ST PAUL, Minn. — Two Minnesota lawmakers have launched bills to legalize recreational marijuana in Minnesota, as early as the year 2022. They concede it's an uphill climb, but say they want to start a important conversation on a the contentious cannabis issue.

Edina Democrat Melissa Franzen introduced the measure in the Senate, while Golden Valley Democrat Mike Freiberg is carrying the companion measure in the House. 

Franzen and Freiberg  said Monday their legislation is more focused on setting up the ground rules for sales and possession of recreational cannabis than it is on bringing in tax revenue. There is tax element to the bills, but the dollar amount has been left blank for now.

“The state has both a public health and safety interest in regulating and educating Minnesotans on the effects of the use of cannabis in order to provide the necessary oversight and legal framework moving forward,” Sen. Franzen said. 

“I will tackle this issue with an open mind, and I am not working on this issue to appease any particular interest group. My intent is that we treat smoking cannabis similar to cigarettes and uphold the Clean Indoor Air Act while regulating all aspects of cannabis use.”

RELATED: Will Minnesota approve recreational marijuana in 2019?

Franzen and Freiberg say they're hoping to at least get hearings on the issue.

While there's a new Democratic majority in the Minnesota House, Republicans still hold a slim majority in the state Senate, where Majority Leader Paul Gazelka issued a statement saying that he doesn't think the legislation will pass this year.

"I will not stop it from getting to a committee. If they want to hear it in a committee, or do an informational meeting, that’s fine with me," Sen. Gazelka told reporters.

"And frankly, I’m quite certain there are Democrats who do not want recreational marijuana."

The Nisswa Republican said he welcomes the debate, asserting it will bring more information to the surface that will turn public opinion against legalization. He raised issues ranging from teen mental health issue to impaired drivers.

"If an individual has a glass of wine they’re not high. If they have an opioid pill for pain medication, they’re not out of control. if you smoke a joint you’re going to be high instantly."

Gazelka said the legislature seems to be working at cross purposes by focusing on the opioid addiction epidemic at the same time it's pondering opening up the state to legal marijuana use.

But Sen. Scott Jensen, a Chaska Republican and physician, says he's actually seen people break away from opioid drugs by using medical cannabis.

"I have patients that have autism that are spending thousands of dollars a year to control their autism and allow themselves to be redirected. Fact of the matter is, if this were legalized we’d see the price drop to a third of what it is now."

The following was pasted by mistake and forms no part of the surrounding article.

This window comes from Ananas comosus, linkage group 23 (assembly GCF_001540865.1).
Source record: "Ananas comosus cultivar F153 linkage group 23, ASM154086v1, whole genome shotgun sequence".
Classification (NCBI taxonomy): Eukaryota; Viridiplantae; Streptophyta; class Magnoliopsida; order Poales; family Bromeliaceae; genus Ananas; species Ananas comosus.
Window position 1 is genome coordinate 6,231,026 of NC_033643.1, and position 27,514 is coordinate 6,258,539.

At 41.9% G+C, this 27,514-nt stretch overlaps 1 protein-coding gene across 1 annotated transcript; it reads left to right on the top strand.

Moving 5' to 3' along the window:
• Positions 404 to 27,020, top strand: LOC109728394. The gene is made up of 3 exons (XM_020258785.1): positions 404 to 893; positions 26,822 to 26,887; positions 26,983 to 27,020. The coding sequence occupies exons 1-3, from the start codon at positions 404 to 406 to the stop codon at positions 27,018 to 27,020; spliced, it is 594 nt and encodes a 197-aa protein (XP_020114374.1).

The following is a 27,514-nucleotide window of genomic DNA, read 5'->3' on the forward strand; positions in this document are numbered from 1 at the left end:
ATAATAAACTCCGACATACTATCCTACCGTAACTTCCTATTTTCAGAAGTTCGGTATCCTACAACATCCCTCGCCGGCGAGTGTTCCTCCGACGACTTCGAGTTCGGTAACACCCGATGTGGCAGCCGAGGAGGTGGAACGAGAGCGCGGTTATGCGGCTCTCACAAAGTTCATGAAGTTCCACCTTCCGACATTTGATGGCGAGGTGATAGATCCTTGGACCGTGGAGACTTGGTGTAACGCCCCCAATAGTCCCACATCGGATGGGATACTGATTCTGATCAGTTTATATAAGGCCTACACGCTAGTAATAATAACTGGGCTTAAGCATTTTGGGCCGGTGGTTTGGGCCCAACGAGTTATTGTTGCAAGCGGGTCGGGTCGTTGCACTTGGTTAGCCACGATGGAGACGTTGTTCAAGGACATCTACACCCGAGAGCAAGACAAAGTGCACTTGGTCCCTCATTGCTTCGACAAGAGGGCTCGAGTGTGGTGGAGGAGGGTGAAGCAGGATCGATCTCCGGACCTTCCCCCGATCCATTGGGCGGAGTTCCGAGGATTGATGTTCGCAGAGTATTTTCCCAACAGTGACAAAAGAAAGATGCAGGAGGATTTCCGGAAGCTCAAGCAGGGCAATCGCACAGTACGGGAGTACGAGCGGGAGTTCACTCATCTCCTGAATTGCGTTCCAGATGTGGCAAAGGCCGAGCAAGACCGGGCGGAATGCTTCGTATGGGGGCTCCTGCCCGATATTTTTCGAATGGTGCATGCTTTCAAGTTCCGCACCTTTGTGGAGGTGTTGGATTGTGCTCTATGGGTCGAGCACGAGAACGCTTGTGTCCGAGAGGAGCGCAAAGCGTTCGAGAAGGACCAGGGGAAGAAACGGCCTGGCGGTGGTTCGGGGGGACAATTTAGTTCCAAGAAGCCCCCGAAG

Sen. Jensen said he agreed with an op-ed by former Minneapolis Mayor RT Ryback, which said legalizing a drug isn't the same as declaring that it's good for everyone.

"We absolutely want to send a strong message to Minnesotans that legalization doesn’t mean it’s good for you," Jensen explained. "We’ve got tobacco and alcohol, and that’s not necessarily good for you either. So we have to partner legalization with prevention."

Minneapolis Democrat Ray Dehn introduced a separate bill last week that would put the legalization question on the 2020 ballot, in the form of a proposed constitutional amendment.

Freiberg said he favors the direct action by the Legislature.

"I’m not convinced the issue of cannabis belongs in the Constitution," Freiberg explained. "Constitutions, whether they’re at the state or the federal level, are typically for protecting civil rights of people and for setting up government and the limitations of government."

Both Franzen and Freiberg are hopeful change will come. 

"The ways things are going, legalized recreational cannabis is coming to Minnesota sooner rather than later. We need to approach this with smart, public health-focused policy that safely establishes legalized cannabis without creating a new Big Tobacco," Freiberg explained.

"Legalized recreational cannabis has been rapidly growing in popularity, and it's time for Minnesota to prepare itself by starting this conversation at the legislature."

HF 420; SF 619 will do the following:

  • Attempt to eliminate black market sales of cannabis
  • Study effects of cannabis related to potency levels and dosage for safe driving
  • Warn public about consumption, if you have risk factors for addiction
  • Restrict access to youth
  • Decriminalize and expunge past non-violent offenses
  • Fund studies by the scientific community that is peer-reviewed on mental health impact and risk factors

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